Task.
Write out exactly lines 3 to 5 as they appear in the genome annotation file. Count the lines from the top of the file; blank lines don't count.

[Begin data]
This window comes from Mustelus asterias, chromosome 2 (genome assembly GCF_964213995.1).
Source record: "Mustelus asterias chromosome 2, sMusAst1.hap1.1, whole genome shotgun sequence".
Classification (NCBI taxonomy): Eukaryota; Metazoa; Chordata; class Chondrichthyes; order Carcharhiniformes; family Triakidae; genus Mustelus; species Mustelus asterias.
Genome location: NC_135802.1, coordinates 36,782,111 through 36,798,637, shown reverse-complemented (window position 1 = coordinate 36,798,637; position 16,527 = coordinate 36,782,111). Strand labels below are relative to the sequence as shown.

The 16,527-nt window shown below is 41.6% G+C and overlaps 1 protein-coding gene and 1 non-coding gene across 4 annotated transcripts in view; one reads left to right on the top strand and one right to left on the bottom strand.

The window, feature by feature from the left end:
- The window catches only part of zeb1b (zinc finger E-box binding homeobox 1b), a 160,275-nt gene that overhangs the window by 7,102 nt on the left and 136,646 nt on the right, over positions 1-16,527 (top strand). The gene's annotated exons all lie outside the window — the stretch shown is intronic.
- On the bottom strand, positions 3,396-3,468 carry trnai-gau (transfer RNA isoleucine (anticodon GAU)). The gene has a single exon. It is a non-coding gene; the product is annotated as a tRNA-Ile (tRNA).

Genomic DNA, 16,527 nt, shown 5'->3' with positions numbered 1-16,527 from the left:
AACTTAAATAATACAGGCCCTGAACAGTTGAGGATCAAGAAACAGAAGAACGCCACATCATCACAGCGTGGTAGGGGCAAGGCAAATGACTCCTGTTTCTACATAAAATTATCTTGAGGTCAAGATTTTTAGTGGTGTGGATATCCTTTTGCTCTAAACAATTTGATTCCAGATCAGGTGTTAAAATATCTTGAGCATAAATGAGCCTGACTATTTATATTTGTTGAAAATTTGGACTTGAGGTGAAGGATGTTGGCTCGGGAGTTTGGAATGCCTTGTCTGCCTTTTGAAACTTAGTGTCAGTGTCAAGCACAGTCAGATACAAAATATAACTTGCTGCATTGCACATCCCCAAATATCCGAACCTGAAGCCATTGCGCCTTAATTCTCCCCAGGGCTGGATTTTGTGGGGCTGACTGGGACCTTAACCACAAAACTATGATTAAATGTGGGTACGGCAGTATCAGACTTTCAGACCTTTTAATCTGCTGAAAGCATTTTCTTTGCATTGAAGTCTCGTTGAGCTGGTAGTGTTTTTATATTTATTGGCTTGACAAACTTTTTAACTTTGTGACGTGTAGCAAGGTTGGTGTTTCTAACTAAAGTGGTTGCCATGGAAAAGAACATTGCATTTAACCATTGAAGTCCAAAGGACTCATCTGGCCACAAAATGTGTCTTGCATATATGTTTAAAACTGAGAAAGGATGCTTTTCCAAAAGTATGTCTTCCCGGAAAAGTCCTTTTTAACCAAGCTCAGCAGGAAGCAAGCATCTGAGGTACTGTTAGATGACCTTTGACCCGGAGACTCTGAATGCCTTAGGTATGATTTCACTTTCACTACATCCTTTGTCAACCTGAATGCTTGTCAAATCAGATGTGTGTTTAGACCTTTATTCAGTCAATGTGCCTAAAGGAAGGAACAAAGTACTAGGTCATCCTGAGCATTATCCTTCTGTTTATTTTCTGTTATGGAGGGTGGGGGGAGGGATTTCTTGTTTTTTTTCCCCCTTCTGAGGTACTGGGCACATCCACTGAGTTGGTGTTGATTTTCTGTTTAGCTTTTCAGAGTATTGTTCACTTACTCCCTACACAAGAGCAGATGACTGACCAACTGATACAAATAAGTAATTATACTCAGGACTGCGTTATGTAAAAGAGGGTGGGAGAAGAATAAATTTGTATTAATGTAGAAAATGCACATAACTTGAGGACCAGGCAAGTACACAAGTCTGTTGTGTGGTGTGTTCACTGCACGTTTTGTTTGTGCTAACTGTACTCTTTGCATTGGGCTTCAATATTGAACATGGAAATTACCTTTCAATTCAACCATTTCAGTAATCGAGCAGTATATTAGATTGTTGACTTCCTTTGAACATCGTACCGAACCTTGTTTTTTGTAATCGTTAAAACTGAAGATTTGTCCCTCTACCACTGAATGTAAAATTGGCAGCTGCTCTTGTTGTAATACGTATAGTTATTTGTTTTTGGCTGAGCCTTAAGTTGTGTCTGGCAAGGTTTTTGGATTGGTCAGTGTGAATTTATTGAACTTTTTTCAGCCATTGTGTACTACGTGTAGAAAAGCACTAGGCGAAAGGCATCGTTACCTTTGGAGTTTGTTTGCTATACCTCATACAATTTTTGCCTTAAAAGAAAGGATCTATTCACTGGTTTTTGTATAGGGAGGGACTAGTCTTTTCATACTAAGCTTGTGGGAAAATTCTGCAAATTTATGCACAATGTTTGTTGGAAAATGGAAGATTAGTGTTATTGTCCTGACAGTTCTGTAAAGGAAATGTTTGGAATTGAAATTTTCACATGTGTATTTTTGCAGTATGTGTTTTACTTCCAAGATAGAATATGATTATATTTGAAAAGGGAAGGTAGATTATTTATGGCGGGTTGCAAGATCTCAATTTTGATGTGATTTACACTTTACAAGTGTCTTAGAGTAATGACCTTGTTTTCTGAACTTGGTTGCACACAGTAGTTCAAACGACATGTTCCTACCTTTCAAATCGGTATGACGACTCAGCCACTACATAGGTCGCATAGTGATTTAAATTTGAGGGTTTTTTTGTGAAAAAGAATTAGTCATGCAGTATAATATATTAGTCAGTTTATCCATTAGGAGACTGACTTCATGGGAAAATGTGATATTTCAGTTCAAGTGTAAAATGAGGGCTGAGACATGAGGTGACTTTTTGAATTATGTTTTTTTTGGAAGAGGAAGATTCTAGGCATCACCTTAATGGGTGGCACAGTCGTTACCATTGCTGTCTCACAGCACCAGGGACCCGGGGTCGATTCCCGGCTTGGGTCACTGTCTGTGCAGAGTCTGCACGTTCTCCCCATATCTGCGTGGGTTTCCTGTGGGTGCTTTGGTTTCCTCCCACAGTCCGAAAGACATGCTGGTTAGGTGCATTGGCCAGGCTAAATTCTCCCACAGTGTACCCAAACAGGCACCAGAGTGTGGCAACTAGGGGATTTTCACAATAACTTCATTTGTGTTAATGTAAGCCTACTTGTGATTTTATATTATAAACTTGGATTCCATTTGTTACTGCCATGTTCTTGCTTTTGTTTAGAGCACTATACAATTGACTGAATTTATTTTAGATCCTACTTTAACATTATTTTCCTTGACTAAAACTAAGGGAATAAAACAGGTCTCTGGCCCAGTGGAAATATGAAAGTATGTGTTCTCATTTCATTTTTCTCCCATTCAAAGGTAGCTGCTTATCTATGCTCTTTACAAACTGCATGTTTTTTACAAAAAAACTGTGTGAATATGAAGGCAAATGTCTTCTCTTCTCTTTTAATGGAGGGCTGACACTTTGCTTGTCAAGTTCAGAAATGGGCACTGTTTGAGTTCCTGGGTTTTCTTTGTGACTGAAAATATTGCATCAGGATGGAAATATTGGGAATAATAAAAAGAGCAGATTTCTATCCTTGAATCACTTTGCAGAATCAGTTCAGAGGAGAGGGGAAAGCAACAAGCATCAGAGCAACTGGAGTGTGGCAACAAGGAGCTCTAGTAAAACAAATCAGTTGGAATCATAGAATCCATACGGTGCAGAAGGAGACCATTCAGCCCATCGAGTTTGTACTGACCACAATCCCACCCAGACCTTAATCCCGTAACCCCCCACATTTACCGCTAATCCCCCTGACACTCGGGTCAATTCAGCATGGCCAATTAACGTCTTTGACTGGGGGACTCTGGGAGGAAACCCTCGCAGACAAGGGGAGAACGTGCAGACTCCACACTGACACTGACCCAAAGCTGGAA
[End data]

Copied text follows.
Classification (NCBI taxonomy): Eukaryota; Metazoa; Chordata; class Chondrichthyes; order Carcharhiniformes; family Triakidae; genus Mustelus; species Mustelus asterias.
Genome location: NC_135802.1, coordinates 36,782,111 through 36,798,637, shown reverse-complemented (window position 1 = coordinate 36,798,637; position 16,527 = coordinate 36,782,111). Strand labels below are relative to the sequence as shown.

The 16,527-nt window shown below is 41.6% G+C and overlaps 1 protein-coding gene and 1 non-coding gene across 4 annotated transcripts in view; one reads left to right on the top strand and one right to left on the bottom strand.